Installation view, Sam Falls, Kastro, Antiparos, 2016
Most of my day had been the same as usual–university, public library–but later, when I had to trudge to the Osipovs on Father’s errand, there was that wet roof of some pub on the edge of a vacant lot, and the chimney smoke hugged the roof, creeping low, heavy with damp, sated with it, sleepy, refusing to rise, refusing to detach itself from beloved decay, and right then came that thrill, right then.
– Vladimir Nabokov, Torpid Smoke, 1925.
One of my favorite biographical facts about Nabokov is that he was an avid butterfly hunter, catching and preserving the common to the exotic species of the floral come to life. I also like that his wife Verá carried a handgun on their butterfly hunts in the wild Pacific Northwest of the 1940s to protect them. Or that he claims a spell of typhoid fever when he was eight years old ruined his capacity for “genius level” arithmetic but enhanced his love for colorful birds and butterflies. These facts enhance the reading of Torpid Smoke, a short story without plot but a lucid perception of a young man musing about the natural world, merging with the deterioration of flora and fauna as night sets in and the sunset dissolves into darkness.
What is progress in the arts? Is it engaged with matching technological development or synonymous with our understanding of the world around us and a more symbiotic existence with the natural world? Of course, I personally believe in the latter–rather than an assertion of the individual or mechanical developments, I’m interested in a dissolution of the self into the sun and plants, into the night and death. Does it help to push industrial power forward or maybe now take a step back into the nature we have left?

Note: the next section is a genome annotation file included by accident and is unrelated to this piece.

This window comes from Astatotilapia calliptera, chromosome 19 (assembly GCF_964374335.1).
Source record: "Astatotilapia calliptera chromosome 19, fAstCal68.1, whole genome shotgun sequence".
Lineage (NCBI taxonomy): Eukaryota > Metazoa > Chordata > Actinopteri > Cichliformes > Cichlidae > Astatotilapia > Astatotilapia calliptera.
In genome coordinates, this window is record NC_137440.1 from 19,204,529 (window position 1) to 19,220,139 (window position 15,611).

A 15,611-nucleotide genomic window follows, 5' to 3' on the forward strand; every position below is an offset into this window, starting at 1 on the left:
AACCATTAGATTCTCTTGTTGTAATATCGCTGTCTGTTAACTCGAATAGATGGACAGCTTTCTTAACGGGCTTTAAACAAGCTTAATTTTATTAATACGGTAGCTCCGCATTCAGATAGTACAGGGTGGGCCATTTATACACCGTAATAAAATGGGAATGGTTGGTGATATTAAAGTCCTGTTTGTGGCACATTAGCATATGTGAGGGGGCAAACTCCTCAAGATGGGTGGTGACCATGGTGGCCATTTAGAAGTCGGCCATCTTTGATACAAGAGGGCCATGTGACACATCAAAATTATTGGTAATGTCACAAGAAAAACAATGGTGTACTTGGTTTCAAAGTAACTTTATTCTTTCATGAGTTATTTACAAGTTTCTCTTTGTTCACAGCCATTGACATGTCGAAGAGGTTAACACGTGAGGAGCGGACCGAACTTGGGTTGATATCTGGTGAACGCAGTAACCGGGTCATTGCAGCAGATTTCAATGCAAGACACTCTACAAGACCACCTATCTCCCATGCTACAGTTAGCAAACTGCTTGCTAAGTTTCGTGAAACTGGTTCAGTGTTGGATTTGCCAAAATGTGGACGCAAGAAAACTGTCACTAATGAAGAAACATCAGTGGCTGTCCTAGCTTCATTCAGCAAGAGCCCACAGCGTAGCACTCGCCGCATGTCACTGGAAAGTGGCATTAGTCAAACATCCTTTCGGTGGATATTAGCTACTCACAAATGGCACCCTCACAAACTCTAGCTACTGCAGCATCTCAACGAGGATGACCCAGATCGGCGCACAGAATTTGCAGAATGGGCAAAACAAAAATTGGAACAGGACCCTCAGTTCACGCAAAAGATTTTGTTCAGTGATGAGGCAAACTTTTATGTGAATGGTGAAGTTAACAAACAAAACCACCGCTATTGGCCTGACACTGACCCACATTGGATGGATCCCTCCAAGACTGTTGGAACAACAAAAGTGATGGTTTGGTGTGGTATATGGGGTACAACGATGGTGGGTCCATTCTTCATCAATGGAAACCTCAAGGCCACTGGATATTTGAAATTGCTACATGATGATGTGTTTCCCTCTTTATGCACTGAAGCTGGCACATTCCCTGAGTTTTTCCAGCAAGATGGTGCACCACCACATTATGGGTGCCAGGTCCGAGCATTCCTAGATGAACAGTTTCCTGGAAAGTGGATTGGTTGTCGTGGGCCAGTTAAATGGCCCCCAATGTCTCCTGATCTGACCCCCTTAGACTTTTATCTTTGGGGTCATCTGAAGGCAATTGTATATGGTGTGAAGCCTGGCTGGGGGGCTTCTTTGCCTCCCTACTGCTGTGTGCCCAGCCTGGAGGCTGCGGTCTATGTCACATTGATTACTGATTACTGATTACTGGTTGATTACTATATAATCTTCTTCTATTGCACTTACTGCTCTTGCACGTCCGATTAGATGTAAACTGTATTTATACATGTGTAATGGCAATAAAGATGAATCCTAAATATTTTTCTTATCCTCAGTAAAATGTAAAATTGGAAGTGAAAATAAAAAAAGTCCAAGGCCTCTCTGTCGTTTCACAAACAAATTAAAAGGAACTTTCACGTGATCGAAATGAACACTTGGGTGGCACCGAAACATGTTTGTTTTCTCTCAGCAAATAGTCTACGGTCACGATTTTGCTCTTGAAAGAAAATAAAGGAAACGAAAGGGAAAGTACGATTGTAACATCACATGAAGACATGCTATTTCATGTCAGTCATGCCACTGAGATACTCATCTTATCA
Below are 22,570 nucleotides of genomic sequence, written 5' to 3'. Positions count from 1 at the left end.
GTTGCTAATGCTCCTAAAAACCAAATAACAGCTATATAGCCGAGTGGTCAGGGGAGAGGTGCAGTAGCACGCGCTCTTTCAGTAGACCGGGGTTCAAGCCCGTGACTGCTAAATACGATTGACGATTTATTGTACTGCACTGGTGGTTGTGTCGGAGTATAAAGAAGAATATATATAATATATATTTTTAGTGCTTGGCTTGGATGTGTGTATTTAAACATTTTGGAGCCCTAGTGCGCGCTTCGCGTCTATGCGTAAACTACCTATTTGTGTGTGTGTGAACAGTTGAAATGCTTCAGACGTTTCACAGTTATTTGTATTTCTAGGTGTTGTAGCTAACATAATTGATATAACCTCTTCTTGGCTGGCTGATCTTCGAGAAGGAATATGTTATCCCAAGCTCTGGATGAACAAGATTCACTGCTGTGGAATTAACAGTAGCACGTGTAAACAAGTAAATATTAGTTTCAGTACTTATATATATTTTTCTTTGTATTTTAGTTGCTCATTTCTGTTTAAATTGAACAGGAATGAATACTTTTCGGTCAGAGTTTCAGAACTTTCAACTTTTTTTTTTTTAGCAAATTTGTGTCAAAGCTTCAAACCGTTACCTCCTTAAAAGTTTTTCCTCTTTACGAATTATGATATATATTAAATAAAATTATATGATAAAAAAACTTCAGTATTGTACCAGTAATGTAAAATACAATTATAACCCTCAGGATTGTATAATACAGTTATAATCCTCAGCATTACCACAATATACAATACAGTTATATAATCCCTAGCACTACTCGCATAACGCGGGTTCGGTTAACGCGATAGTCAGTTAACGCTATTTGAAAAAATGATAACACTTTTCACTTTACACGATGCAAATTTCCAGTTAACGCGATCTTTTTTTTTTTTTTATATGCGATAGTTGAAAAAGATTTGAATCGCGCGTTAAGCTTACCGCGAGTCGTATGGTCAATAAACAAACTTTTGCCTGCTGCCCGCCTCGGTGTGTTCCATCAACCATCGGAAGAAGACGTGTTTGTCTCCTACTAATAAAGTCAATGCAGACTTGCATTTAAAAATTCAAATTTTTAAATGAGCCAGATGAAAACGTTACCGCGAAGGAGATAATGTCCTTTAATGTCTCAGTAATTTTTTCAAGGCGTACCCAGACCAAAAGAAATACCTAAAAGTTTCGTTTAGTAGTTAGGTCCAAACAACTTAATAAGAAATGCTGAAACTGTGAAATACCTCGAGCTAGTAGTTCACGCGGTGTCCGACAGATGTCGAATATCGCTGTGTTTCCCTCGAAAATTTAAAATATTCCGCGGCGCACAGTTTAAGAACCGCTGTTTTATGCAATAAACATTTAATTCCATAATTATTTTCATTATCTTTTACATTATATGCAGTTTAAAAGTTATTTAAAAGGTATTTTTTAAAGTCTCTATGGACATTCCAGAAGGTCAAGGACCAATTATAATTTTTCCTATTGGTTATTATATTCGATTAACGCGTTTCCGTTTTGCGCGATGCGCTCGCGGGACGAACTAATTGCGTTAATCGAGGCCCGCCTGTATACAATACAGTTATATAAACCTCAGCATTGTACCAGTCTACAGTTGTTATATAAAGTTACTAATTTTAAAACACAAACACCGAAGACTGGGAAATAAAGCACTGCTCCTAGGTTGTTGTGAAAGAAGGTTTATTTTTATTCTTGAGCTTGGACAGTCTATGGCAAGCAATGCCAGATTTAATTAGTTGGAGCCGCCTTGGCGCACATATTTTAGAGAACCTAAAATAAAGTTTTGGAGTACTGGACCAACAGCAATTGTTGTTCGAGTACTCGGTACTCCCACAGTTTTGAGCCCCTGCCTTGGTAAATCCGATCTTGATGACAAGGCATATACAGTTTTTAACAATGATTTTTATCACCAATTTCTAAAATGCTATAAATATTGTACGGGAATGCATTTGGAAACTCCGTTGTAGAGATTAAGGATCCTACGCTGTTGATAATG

A natural run of quartz makes a line through a high-desert field in California: dig a grave for Time and put a memorial to the time spent in nature, replace the earth with fabric and return the stones to an organic position, let the sun preserve their image and share it. We can partake in this time and place now preserved, exhibit the grave as a memorial and raise up the desert as a sign of life’s persistence in the harshest environments.
The white stones are unearthed from their natural environment: take the stones that made the organic image and lay them out into the ancient symbols used to signify sun and stone. These symbols are from the Anglo-Saxon runes, the 5th century alphabet that was the foundation of the Latin and later English alphabets, representing originally the most essentially elements of life, including sun and stone. Language used to communicate in the present, language used to preserve history, displaced over time to relate the complexity of civilization as it moves forward, as history builds up.
Communicate in a universal language the poignancy of place and time: a silver gelatin print represents the history of mechanical production–displaced by technology–revalued now for it’s simplicity to illustrate the essence of place, of light. Polaroid photographs make an immediate image of an instant, the color and light of a time past. Place the flower from the picture now dead on the polaroid, preserved like a butterfly to represent the time between, new light now letting us see life and death, the beauty of growth and the beauty of death and decay. Trying to be at peace with the light and the darkness, and the time between.